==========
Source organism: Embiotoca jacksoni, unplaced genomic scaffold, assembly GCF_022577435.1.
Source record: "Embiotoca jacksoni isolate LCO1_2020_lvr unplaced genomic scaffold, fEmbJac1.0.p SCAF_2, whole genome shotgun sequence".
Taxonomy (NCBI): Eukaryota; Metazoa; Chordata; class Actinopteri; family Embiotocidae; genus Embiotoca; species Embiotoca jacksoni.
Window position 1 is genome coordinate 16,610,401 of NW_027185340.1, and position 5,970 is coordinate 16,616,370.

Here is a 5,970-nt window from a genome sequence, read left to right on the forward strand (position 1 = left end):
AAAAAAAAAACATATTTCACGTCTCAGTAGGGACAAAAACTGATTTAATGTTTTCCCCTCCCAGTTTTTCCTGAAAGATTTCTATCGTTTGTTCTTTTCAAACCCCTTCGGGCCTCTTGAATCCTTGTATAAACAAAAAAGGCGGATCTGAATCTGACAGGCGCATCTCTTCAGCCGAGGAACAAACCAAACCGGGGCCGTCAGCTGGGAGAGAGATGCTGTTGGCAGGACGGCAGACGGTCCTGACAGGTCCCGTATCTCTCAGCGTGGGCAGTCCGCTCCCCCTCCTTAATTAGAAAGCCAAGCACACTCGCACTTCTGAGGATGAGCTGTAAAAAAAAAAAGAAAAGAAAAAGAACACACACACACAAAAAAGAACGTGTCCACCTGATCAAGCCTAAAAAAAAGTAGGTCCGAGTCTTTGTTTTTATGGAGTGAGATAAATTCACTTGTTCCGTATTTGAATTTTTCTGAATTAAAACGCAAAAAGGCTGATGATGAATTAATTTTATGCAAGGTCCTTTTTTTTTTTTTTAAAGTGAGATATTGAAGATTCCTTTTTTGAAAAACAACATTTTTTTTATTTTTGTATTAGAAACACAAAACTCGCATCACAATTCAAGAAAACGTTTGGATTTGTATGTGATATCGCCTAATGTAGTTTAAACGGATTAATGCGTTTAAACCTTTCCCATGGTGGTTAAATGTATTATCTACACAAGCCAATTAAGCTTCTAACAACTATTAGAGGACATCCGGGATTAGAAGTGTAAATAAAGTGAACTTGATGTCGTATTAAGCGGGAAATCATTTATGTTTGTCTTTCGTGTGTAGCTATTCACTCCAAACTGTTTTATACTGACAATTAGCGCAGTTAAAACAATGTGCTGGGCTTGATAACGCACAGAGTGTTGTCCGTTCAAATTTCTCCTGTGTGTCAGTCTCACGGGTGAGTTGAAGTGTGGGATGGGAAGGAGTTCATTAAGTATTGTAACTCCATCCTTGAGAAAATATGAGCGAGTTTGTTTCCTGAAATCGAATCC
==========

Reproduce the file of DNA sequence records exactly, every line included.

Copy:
Source organism: Embiotoca jacksoni, unplaced genomic scaffold, assembly GCF_022577435.1.
Source record: "Embiotoca jacksoni isolate LCO1_2020_lvr unplaced genomic scaffold, fEmbJac1.0.p SCAF_2, whole genome shotgun sequence".
Taxonomy (NCBI): Eukaryota; Metazoa; Chordata; class Actinopteri; family Embiotocidae; genus Embiotoca; species Embiotoca jacksoni.
Window position 1 is genome coordinate 16,610,401 of NW_027185340.1, and position 5,970 is coordinate 16,616,370.

Here is a 5,970-nt window from a genome sequence, read left to right on the forward strand (position 1 = left end):
AAAAAAAAAACATATTTCACGTCTCAGTAGGGACAAAAACTGATTTAATGTTTTCCCCTCCCAGTTTTTCCTGAAAGATTTCTATCGTTTGTTCTTTTCAAACCCCTTCGGGCCTCTTGAATCCTTGTATAAACAAAAAAGGCGGATCTGAATCTGACAGGCGCATCTCTTCAGCCGAGGAACAAACCAAACCGGGGCCGTCAGCTGGGAGAGAGATGCTGTTGGCAGGACGGCAGACGGTCCTGACAGGTCCCGTATCTCTCAGCGTGGGCAGTCCGCTCCCCCTCCTTAATTAGAAAGCCAAGCACACTCGCACTTCTGAGGATGAGCTGTAAAAAAAAAAAGAAAAGAAAAAGAACACACACACACAAAAAAGAACGTGTCCACCTGATCAAGCCTAAAAAAAAGTAGGTCCGAGTCTTTGTTTTTATGGAGTGAGATAAATTCACTTGTTCCGTATTTGAATTTTTCTGAATTAAAACGCAAAAAGGCTGATGATGAATTAATTTTATGCAAGGTCCTTTTTTTTTTTTTTAAAGTGAGATATTGAAGATTCCTTTTTTGAAAAACAACATTTTTTTTATTTTTGTATTAGAAACACAAAACTCGCATCACAATTCAAGAAAACGTTTGGATTTGTATGTGATATCGCCTAATGTAGTTTAAACGGATTAATGCGTTTAAACCTTTCCCATGGTGGTTAAATGTATTATCTACACAAGCCAATTAAGCTTCTAACAACTATTAGAGGACATCCGGGATTAGAAGTGTAAATAAAGTGAACTTGATGTCGTATTAAGCGGGAAATCATTTATGTTTGTCTTTCGTGTGTAGCTATTCACTCCAAACTGTTTTATACTGACAATTAGCGCAGTTAAAACAATGTGCTGGGCTTGATAACGCACAGAGTGTTGTCCGTTCAAATTTCTCCTGTGTGTCAGTCTCACGGGTGAGTTGAAGTGTGGGATGGGAAGGAGTTCATTAAGTATTGTAACTCCATCCTTGAGAAAATATGAGCGAGTTTGTTTCCTGAAATCGAATCC